/ Shopping

Why I’m avoiding the January sales

Sale sign in shop window

With some online sales starting on Christmas Day and shoppers queuing through the night to get into stores first, the sales are certainly silly this year. But can you really bag a bargain, or do sales just stress you out?

In January the frantic scrabble for last-minute bargains can put off even a hardened shopper. So this year, I’ve made a resolution to avoid shopping in January. The empty post-Christmas bank account and stress of competing for discounts is far too much for me.

But am I missing out on some amazing bargains? So far, January seems to have been filled with friends’ tales of 70% discounts, bargain gadgets, and bulk-buys that sound far too good to be true. Don’t even get me started on my Mum’s bargain £45 suit (which, despite raving about it for hours on New Year’s Eve, she will definitely never ever wear).

Being frugal and avoiding fights

The main reason I’m avoiding the sales is because, ironically, I just can’t afford them. I was a bit over-generous this Christmas, and the combination of a lot of presents for others and a lot of drinks for myself means that my wallet is completely empty until payday. Even the biggest bargains still cost something!

But I think I’m also a bit wearied by the act of sales shopping itself. Queuing outside a shop, pushing with others to get in, then having a battle of wills at the trouser rack when you see someone else eye the last pair in your size: it’s exhausting.

Not to mention the panic that hits when you realise you want to return something. Top tip from our Which? Consumer Rights section: your right to return faulty goods doesn’t disappear just because you’ve bought something in a sale.

Tightening belts in 2011

I suspect I’m not the only one who’ll be avoiding the January sales. The VAT rise won’t be helping shops shift their stock, and public sector cuts and job losses mean that many will be anticipating a leaner year in 2011.

I’m not sure if there’s a name for a post-Christmas Scrooge, but I am one – sitting at home in my Christmas jumper for the foreseeable future rather than venturing out. Will you be doing the same, or have you already hit the silly sales season and bagged some bargains?


Is there really such thing as a bargain? Huge post-Christmas demand for ‘sales’ (i.e. ‘just shopping’) = rick pickings for savvy retailers. Add to that the **** most retailers put out in their sales – take Next, why anyone would shop there at the best times is beyond me, but why anyone would want to shop there for stuff they had on the hangers more than 10 years ago I simply cannot imagine.

I suspect there are a few bargains to be had – but they probably are few and far between. Everything else is just reduced from an overhyped original price.

I know what you mean, I couldn’t believe that people were queuing from 2.30am to get into the Next sale – they must be insane! Not only was it freezing, are the offers inside really that worthwhile? If I get anything in the sale, it’s usually by accident when I go into a shop right at the end of the sale and they have a few items left. I can’t be bothered to push and shove and scramble for tat!

I suspect retailers love sales, otherwise why would they have them? Thousands of ready shoppers who have all lost sense of reality, ripe for being conditioned by salespeople and display signs into believing they’re grabbing a bargain.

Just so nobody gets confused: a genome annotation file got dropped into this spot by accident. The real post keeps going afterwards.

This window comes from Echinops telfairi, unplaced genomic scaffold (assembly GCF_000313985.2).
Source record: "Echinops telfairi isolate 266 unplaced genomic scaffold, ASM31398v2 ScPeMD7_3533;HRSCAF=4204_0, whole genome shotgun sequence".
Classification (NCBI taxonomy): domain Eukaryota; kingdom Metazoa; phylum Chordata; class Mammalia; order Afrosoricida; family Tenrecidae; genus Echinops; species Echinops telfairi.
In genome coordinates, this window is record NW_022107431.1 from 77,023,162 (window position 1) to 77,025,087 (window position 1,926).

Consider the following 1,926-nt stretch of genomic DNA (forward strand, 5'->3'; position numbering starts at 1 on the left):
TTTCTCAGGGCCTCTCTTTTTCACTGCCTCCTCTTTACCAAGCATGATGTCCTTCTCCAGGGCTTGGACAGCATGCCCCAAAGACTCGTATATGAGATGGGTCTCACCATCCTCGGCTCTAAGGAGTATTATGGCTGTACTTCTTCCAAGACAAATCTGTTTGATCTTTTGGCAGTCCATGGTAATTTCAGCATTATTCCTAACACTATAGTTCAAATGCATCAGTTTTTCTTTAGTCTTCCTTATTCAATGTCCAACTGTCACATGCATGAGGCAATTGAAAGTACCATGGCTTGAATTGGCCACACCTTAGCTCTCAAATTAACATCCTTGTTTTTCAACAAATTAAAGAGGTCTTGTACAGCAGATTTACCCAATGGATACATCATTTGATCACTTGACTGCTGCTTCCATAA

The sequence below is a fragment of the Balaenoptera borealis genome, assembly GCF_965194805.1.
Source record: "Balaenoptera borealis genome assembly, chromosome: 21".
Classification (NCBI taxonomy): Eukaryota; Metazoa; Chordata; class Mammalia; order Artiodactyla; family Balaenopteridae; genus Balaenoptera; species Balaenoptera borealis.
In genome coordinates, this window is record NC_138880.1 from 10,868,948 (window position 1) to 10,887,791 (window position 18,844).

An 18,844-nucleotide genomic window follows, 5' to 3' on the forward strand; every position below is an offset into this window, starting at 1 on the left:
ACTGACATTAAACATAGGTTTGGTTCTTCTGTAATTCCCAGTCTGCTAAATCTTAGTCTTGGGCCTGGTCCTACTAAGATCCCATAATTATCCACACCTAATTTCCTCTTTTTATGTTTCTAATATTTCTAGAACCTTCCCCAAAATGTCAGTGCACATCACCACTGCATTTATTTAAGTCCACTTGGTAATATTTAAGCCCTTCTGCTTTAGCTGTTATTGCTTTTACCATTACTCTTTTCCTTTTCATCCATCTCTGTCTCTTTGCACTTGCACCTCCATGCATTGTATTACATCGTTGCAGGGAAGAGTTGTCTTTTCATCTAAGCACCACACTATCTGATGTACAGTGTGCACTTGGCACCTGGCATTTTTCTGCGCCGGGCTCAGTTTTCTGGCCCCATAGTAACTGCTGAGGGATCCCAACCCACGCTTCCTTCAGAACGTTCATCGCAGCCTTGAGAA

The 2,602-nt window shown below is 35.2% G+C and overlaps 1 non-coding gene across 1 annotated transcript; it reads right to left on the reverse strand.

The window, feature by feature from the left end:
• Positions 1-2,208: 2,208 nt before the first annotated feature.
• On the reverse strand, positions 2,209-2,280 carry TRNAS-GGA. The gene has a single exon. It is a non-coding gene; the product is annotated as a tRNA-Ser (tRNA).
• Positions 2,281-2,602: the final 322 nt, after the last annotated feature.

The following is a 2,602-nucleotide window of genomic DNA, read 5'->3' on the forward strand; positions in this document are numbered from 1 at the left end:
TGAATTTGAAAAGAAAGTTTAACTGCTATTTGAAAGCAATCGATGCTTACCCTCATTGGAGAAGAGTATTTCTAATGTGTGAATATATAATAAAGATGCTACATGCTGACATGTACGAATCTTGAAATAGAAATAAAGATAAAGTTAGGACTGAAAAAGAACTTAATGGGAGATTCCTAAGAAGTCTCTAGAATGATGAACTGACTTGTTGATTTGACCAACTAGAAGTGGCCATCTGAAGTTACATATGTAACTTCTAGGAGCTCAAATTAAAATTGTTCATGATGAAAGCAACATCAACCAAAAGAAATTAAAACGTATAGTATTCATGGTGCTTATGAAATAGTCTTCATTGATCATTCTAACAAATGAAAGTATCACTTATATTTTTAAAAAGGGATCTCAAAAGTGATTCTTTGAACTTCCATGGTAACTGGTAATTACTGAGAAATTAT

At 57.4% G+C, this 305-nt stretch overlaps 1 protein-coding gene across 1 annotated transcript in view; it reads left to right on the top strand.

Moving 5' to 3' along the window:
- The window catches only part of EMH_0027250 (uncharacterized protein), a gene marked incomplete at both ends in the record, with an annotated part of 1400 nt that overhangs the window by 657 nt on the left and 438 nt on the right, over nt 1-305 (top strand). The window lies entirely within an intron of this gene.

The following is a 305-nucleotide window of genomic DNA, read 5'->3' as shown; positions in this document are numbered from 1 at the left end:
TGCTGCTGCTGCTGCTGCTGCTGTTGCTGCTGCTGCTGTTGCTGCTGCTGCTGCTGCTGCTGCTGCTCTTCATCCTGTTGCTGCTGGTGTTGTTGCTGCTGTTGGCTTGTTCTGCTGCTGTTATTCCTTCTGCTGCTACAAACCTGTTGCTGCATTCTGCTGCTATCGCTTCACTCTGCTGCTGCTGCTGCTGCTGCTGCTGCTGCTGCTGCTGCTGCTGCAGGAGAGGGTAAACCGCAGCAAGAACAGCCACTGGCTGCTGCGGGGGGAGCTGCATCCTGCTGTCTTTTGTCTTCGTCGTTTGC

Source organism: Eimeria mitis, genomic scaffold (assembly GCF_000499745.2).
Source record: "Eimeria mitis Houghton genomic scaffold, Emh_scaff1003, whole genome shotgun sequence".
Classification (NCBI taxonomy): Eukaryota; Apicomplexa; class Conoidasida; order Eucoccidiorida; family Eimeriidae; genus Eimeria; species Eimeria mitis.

And a great opportunity of getting rid of huge amounts of old stock that cannot be returned.

Brilliant. For the retailer.

Retailers love sales because – skilfully run – they boost income, empty older stocks and advertise the Brand name.

For the individual a sale can net you an item at say 50% of it’s previous price.

The snag is the Internet has shown that the 50% ‘bargain’ can be obtained elsewhere just as easily at other times.

Reminds me of years ago when the vast majority had no idea of the difference between Retail and Wholesale prices – I used to buy the vast majority of non food items at wholesale (then usually 33% below retail) and pocket the difference. I have a feeling that High Street stores will slowly disappear if on-line mailing improves as it is doing.

Jezza says:
9 January 2011

1) Most on-line retailers are still having to advertise at the same level as ‘bricks & mortar’ retailers. This means that their overhead costs are not substanially below those of high street retailers – therefore the major cost advantage for e-tailers is lack of staff and costs associated with high street retailing (rent, rates etc.) while having to charge carriage costs. this means that there will never be a huge difference in internet v high street costs unless one or other is prepared to accept lower margins. In addition you have to programme in the dis/advantage of instant access to goods in shops contra the internet – especially as in this winter with very adverse weather conditions.

2) RRP – most retailers use them. THEY MEAN NOTHING!!!!!!!!!!!!!!!!!!!!!!! If you think you are saving 50, 60 70 or even 80% against an RRP think again – they are an artificial invention. Only ever judge your saving against a previous price. Oh, and the very worst perpertrators of artificial higher prices are…………………….. yes, the BIG Supermarkets!!!!!!!!!!!!!!!!!!!!

When i was 19 i got a job in a Jewellers and two days a year we’d have a two-thirds-off-everything sale and it was absolute chaos. Ques of people over 50 strong queing down the street, some waiting so long it boosted the nearby sandwich shops trade as thats where the end of the que was. The stuff was still expensive, 13 years ago now in times of low gold price, but people just lost their marbles. It was incredible. I actually had flu over the previous weekend but drugged up to my eyeballs just to go into work for the commission alone.